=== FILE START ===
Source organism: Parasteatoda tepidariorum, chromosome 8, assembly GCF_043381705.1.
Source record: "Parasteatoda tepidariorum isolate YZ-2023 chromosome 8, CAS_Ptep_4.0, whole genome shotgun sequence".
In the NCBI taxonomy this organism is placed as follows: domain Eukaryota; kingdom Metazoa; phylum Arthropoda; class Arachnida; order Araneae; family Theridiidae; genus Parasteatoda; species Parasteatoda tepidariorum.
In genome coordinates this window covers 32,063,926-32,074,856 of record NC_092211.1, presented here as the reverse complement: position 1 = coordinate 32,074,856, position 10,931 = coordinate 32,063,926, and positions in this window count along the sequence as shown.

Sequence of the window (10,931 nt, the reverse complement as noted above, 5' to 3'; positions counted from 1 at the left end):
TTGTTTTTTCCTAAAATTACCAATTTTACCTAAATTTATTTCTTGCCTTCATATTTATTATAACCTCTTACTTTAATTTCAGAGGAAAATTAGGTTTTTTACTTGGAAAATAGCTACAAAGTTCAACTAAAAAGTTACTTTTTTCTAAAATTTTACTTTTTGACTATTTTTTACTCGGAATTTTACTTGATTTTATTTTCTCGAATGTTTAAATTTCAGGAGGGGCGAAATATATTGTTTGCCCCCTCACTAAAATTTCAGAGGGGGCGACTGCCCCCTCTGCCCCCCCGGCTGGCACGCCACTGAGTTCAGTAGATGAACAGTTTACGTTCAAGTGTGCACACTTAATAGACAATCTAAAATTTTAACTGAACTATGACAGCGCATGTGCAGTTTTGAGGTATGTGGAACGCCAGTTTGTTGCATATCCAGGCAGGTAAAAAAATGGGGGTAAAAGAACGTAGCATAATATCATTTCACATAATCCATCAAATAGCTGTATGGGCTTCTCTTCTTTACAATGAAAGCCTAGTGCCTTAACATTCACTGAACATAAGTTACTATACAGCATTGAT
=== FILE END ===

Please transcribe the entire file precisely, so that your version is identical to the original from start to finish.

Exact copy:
Source organism: Parasteatoda tepidariorum, chromosome 8, assembly GCF_043381705.1.
Source record: "Parasteatoda tepidariorum isolate YZ-2023 chromosome 8, CAS_Ptep_4.0, whole genome shotgun sequence".
In the NCBI taxonomy this organism is placed as follows: domain Eukaryota; kingdom Metazoa; phylum Arthropoda; class Arachnida; order Araneae; family Theridiidae; genus Parasteatoda; species Parasteatoda tepidariorum.
In genome coordinates this window covers 32,063,926-32,074,856 of record NC_092211.1, presented here as the reverse complement: position 1 = coordinate 32,074,856, position 10,931 = coordinate 32,063,926, and positions in this window count along the sequence as shown.

Sequence of the window (10,931 nt, the reverse complement as noted above, 5' to 3'; positions counted from 1 at the left end):
TTGTTTTTTCCTAAAATTACCAATTTTACCTAAATTTATTTCTTGCCTTCATATTTATTATAACCTCTTACTTTAATTTCAGAGGAAAATTAGGTTTTTTACTTGGAAAATAGCTACAAAGTTCAACTAAAAAGTTACTTTTTTCTAAAATTTTACTTTTTGACTATTTTTTACTCGGAATTTTACTTGATTTTATTTTCTCGAATGTTTAAATTTCAGGAGGGGCGAAATATATTGTTTGCCCCCTCACTAAAATTTCAGAGGGGGCGACTGCCCCCTCTGCCCCCCCGGCTGGCACGCCACTGAGTTCAGTAGATGAACAGTTTACGTTCAAGTGTGCACACTTAATAGACAATCTAAAATTTTAACTGAACTATGACAGCGCATGTGCAGTTTTGAGGTATGTGGAACGCCAGTTTGTTGCATATCCAGGCAGGTAAAAAAATGGGGGTAAAAGAACGTAGCATAATATCATTTCACATAATCCATCAAATAGCTGTATGGGCTTCTCTTCTTTACAATGAAAGCCTAGTGCCTTAACATTCACTGAACATAAGTTACTATACAGCATTGAT